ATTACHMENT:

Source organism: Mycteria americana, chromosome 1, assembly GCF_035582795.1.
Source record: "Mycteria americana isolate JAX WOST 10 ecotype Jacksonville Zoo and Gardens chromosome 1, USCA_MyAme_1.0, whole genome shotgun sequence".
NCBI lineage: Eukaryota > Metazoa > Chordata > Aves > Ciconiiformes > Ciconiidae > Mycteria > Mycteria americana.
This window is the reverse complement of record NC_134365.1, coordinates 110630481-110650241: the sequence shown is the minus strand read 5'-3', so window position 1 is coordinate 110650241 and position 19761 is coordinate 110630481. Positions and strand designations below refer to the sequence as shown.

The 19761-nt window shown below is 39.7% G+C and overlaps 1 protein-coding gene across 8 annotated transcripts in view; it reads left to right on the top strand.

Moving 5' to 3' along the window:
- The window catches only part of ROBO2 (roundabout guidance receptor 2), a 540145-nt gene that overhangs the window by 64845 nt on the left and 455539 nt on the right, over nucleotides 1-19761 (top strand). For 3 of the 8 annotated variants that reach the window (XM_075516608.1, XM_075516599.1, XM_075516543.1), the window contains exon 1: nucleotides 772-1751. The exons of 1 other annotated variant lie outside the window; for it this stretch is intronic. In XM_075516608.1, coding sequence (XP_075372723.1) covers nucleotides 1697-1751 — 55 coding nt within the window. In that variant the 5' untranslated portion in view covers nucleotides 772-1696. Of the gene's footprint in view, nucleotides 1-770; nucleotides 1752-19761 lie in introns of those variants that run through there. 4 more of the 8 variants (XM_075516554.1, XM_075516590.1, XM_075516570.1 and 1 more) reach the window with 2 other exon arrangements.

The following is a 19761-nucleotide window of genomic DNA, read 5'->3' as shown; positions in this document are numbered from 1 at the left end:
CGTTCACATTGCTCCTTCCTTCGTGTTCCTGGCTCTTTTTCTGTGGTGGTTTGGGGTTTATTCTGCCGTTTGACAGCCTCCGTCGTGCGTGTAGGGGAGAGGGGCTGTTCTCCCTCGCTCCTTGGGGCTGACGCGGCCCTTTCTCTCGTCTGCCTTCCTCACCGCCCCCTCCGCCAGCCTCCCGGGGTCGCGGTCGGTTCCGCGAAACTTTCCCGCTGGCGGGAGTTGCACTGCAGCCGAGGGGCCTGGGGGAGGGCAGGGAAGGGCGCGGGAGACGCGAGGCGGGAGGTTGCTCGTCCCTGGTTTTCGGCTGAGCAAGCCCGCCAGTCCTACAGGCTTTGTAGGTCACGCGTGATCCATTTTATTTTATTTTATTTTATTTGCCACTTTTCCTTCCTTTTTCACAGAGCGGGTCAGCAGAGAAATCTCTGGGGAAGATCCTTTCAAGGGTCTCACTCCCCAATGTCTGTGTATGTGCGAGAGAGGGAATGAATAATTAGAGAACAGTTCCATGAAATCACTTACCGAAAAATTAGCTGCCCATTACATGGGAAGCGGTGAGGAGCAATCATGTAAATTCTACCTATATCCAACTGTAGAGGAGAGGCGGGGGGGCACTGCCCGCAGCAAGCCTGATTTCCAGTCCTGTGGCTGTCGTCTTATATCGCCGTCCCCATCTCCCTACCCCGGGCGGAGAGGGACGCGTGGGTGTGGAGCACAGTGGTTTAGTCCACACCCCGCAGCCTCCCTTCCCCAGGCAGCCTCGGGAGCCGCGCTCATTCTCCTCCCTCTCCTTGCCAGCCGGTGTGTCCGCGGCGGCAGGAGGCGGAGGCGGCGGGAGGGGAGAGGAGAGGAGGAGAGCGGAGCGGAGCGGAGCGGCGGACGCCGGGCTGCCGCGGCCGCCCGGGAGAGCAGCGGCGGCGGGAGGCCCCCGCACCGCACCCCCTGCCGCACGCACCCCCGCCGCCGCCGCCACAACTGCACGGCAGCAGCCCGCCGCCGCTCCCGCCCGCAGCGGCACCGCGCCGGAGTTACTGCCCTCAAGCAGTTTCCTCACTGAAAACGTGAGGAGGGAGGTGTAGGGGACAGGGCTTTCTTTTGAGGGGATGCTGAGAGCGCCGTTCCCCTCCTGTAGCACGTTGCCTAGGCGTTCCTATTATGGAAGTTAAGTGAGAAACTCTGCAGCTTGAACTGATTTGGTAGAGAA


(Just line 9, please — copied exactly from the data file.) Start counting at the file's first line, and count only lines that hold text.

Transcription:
CGTTCACATTGCTCCTTCCTTCGTGTTCCTGGCTCTTTTTCTGTGGTGGTTTGGGGTTTATTCTGCCGTTTGACAGCCTCCGTCGTGCGTGTAGGGGAGAGGGGCTGTTCTCCCTCGCTCCTTGGGGCTGACGCGGCCCTTTCTCTCGTCTGCCTTCCTCACCGCCCCCTCCGCCAGCCTCCCGGGGTCGCGGTCGGTTCCGCGAAACTTTCCCGCTGGCGGGAGTTGCACTGCAGCCGAGGGGCCTGGGGGAGGGCAGGGAAGGGCGCGGGAGACGCGAGGCGGGAGGTTGCTCGTCCCTGGTTTTCGGCTGAGCAAGCCCGCCAGTCCTACAGGCTTTGTAGGTCACGCGTGATCCATTTTATTTTATTTTATTTTATTTGCCACTTTTCCTTCCTTTTTCACAGAGCGGGTCAGCAGAGAAATCTCTGGGGAAGATCCTTTCAAGGGTCTCACTCCCCAATGTCTGTGTATGTGCGAGAGAGGGAATGAATAATTAGAGAACAGTTCCATGAAATCACTTACCGAAAAATTAGCTGCCCATTACATGGGAAGCGGTGAGGAGCAATCATGTAAATTCTACCTATATCCAACTGTAGAGGAGAGGCGGGGGGGCACTGCCCGCAGCAAGCCTGATTTCCAGTCCTGTGGCTGTCGTCTTATATCGCCGTCCCCATCTCCCTACCCCGGGCGGAGAGGGACGCGTGGGTGTGGAGCACAGTGGTTTAGTCCACACCCCGCAGCCTCCCTTCCCCAGGCAGCCTCGGGAGCCGCGCTCATTCTCCTCCCTCTCCTTGCCAGCCGGTGTGTCCGCGGCGGCAGGAGGCGGAGGCGGCGGGAGGGGAGAGGAGAGGAGGAGAGCGGAGCGGAGCGGAGCGGCGGACGCCGGGCTGCCGCGGCCGCCCGGGAGAGCAGCGGCGGCGGGAGGCCCCCGCACCGCACCCCCTGCCGCACGCACCCCCGCCGCCGCCGCCACAACTGCACGGCAGCAGCCCGCCGCCGCTCCCGCCCGCAGCGGCACCGCGCCGGAGTTACTGCCCTCAAGCAGTTTCCTCACTGAAAACGTGAGGAGGGAGGTGTAGGGGACAGGGCTTTCTTTTGAGGGGATGCTGAGAGCGCCGTTCCCCTCCTGTAGCACGTTGCCTAGGCGTTCCTATTATGGAAGTTAAGTGAGAAACTCTGCAGCTTGAACTGATTTGGTAGAGAA